What’s worse is knowing that your heating bill could have been lower if you had been aware of the hidden causes of lost heat. Do any of the items listed below apply to you? If so, you might be able to save cash from going out the window.
Nobody can deny the unique comforts of a wood fireplace in winter; but they’re not actually that great in terms of heating efficiency. And while some people love the authenticity of a wood-burning fireplace, it is the least efficient method to heat your home. Because the smoke and ash have to be eliminated through the chimney, much of the heat is lost too.
A traditional masonry chimney and wood-burning fireplace loses 80-90% of the heat up the chimney. Plus, additional air inside your New Jersey home is also pulled up and out through the chimney. To add to the problem, the chimney creates an opening that causes heat and A/C loss throughout the year. If you forget to close the flue, the problem is even worse.
To minimize heat loss, check your damper regularly to make sure it’s clean and functional. Another thing you can do is install a reflective surface on the back wall of the fireplace. This brings more heat forward into your home. Steel is a popular material for this. It may also be possible to use aluminum foil if the fireplace is big enough.
Install fireplace doors or a fireplace insert. This will retain more heat—especially if you’re careful to keep them closed when the fireplace is not being used. However, most doors don’t close tightly enough to prevent air leaks. If you install them on your fireplace, make sure they’re sealed all the way around so that no drafts can get through. Close both the doors and the damper.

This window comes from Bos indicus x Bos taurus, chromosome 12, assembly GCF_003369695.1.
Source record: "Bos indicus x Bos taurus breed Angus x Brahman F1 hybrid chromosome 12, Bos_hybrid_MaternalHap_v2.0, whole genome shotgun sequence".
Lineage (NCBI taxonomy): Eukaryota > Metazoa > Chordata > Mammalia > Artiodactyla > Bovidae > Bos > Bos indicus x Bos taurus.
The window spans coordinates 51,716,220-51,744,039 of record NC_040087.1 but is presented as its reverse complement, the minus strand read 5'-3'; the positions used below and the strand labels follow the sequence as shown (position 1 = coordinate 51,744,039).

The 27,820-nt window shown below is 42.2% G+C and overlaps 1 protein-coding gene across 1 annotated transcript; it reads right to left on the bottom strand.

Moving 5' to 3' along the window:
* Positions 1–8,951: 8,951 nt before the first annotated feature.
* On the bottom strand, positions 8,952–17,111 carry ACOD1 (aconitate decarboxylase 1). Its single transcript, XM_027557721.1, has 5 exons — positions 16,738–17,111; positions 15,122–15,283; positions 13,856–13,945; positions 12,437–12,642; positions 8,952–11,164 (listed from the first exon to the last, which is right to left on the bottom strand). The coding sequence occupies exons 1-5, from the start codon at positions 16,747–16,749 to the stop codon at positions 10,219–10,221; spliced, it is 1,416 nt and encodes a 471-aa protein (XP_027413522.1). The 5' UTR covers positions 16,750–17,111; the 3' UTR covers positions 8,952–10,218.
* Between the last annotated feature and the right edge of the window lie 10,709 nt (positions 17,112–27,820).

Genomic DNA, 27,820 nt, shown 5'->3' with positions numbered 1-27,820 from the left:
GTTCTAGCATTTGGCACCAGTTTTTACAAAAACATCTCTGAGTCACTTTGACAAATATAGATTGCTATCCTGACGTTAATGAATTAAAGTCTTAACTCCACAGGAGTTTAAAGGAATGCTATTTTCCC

The EPA recommends installing a fireplace insert to capture more heat and radiate it into a room, which prevents it from escaping through the chimney. Inserts must have a stainless steel liner that runs right to the top of the chimney to be safe. They use a heat exchanger to warm air, then circulate it. Most fireplaces convert only 15% of wood’s energy into useful heat, but inserts can increase the efficiency of a fireplace by a factor of five.
2. Electrical Outlets
In addition to openings around windows and doors, electrical outlets can be a common source for drafts. The average NJ house has three electrical outlets in every room. When these are loose and drafty, a substantial amount of heat is lost over time. One old-school search method is to slowly wave an incense stick around these problem areas on a windy day. If the smoke stream travels horizontally, you’ve got a leak that’s costing you comfort and money.
Fortunately, there’s a very cheap and easy solution. Sealing electrical outlets and switch plates is another easy task that can improve your home’s energy efficiency. Special insulating pads can be purchased for a few dollars at any hardware store, and installation takes only a few minutes with a standard screwdriver set. You do this by installing foam socket sealers that fit behind the outlet or the switch’s faceplate to act as a buffer between your home’s interior and the outdoor air. Don’t be nervous about handling electrical wiring. As long as you turn off the electricity while you’re doing it, there’s no risk. This will stop heat from traveling out through your outlets.
Obviously you want to seal your exterior doors well to prevent heat from escaping directly. You might think that if you regularly close doors to rooms you don’t normally use (or close vents) that the HVAC system in your home wouldn’t have to work so hard and your utility bills would go down. It makes sense that saving several hundred square feet of home to cool or heat could make a pretty big difference.
But closing doors actually decreases energy efficiency and increase your monthly bills. Your HVAC unit needs proper air flow to function at its best and closing doors obstructs airflow in your home. Heating and cooling system fans move a lot of air around the home. A typical home furnace moves between 1000-2000 cubic feet of air per minute. This is equivalent to moving 1000-2000 14-inch balloons every minute in your home. When you close a doorway you block the path for air to efficiently move through your house. The air in the room becomes pressurized due to the obstruction and that pressurized air which can create a continuous draft in the interior of your home.